AGP - detail
 

Natural Resource Assessment for Crop and Land Suitability: An application for selected bioenergy crops in Southern Africa region


The pilot regional assessment carried out for Southern Africa and described in this publication was designed to help evaluate the crop and land suitability of bioenergy crops which are also food crops, namely: cassava, sugarcane, sweet sorghum, sunflower and oil palm under rainfed production conditions. By providing critical bioenergy crop adaptability and land resources information, along with extensive maps, to policy-planners and decision-makers for socioeconomic development, it is expected that national policy and development capacity will also be strengthened.

The crop and land suitability assessments provide an up-to-date GIS database for climate, soil, terrain and vegetation information, and includes critical data sets, methodological and analytical support and the integration of FAO’s AEZ methodology, including an inventory of land resources and specific ecological and agronomic adaptability requirements for selected bioenergy crops under the tillage-based production systems and under Conservation Agriculture.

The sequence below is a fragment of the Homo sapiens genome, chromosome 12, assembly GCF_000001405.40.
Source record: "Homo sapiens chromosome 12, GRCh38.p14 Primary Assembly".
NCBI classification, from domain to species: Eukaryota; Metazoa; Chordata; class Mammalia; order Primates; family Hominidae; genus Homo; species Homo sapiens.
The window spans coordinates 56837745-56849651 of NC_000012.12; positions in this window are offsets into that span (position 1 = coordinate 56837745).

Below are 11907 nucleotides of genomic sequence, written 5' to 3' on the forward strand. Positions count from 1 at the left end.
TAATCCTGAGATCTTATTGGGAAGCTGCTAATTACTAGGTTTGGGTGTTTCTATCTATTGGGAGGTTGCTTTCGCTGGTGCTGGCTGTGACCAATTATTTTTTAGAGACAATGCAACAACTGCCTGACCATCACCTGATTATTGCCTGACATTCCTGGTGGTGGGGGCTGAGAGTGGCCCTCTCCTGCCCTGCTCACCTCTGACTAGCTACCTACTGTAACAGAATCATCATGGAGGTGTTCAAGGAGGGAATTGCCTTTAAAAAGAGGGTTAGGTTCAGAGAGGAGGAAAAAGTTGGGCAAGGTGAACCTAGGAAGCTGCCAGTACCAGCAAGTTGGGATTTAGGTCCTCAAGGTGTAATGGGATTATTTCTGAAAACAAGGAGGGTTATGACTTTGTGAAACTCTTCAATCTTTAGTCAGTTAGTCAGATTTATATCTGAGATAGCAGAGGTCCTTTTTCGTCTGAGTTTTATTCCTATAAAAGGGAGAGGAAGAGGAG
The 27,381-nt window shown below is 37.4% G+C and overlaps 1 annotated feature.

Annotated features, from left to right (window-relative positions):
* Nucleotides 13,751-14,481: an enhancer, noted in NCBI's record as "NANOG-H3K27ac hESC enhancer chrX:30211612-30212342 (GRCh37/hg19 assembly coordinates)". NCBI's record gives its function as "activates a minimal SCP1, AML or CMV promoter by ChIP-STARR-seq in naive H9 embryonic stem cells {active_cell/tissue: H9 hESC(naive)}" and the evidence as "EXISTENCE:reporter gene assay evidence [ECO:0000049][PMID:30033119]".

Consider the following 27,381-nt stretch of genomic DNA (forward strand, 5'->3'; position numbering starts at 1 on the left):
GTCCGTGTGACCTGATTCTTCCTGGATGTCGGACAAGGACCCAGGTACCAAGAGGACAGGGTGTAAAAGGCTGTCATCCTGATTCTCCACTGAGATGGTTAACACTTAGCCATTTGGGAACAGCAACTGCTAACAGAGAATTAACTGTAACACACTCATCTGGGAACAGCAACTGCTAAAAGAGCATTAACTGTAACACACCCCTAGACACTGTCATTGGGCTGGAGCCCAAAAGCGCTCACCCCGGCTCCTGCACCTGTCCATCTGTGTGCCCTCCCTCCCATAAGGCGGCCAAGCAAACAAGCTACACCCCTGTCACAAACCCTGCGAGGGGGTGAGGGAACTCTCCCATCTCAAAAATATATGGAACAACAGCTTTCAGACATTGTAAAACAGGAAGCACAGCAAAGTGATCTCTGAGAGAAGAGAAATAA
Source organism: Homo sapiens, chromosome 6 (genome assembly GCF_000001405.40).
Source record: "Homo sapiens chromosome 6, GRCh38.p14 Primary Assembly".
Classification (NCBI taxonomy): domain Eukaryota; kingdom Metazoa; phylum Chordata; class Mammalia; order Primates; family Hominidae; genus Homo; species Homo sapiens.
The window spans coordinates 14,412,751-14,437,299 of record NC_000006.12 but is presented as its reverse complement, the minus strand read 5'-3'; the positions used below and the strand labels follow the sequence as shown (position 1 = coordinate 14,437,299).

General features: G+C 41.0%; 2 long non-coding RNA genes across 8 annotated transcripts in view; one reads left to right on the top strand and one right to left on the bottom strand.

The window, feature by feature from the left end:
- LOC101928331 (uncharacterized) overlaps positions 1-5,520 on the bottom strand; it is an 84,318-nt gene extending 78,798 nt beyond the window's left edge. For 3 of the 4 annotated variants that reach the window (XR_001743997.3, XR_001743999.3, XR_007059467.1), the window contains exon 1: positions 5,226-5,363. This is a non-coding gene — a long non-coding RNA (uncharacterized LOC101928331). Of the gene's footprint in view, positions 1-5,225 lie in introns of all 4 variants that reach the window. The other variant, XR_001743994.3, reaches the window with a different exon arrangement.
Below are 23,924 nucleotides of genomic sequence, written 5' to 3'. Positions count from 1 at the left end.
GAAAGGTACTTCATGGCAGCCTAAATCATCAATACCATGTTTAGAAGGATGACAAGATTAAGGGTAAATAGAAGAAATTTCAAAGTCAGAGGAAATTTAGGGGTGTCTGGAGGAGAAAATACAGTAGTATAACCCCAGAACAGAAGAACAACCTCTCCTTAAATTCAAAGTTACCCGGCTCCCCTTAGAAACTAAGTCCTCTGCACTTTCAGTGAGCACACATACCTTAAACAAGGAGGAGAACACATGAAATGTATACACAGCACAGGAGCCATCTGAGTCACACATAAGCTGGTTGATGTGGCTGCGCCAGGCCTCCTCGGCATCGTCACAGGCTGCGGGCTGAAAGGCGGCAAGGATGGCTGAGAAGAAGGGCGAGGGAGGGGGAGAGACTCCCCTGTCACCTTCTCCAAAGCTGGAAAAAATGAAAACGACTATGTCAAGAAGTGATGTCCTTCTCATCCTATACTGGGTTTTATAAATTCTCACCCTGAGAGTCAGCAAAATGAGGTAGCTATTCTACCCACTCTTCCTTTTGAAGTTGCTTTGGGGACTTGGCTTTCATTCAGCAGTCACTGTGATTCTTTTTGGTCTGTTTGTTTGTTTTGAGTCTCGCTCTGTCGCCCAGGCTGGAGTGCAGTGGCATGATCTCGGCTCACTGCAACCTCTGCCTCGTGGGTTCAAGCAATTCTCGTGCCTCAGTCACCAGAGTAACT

The assessment also enhances and expands the current ECOCROP database and its applications by adding more detailed information on bioenergy crops and using a mapping function to enable countries to better plan and decide on their agricultural strategy with respect to food and bioenergy crops.
This publication seeks to assist government and institutional policy-planners and decision-makers in identifying places where energy crops could be grown and in understanding the geographic (agro-ecological and economic) context of bioenergy supplies, at country and regional levels. It will not only increase awareness about the environmental challenges related to the production systems of bioenergy crops, but will also contribute to the development of new production practices and technologies for sustainable agricultural intensification and diversification in the context of the new FAO 'Save and Grow' paradigm.

 

 3928 kb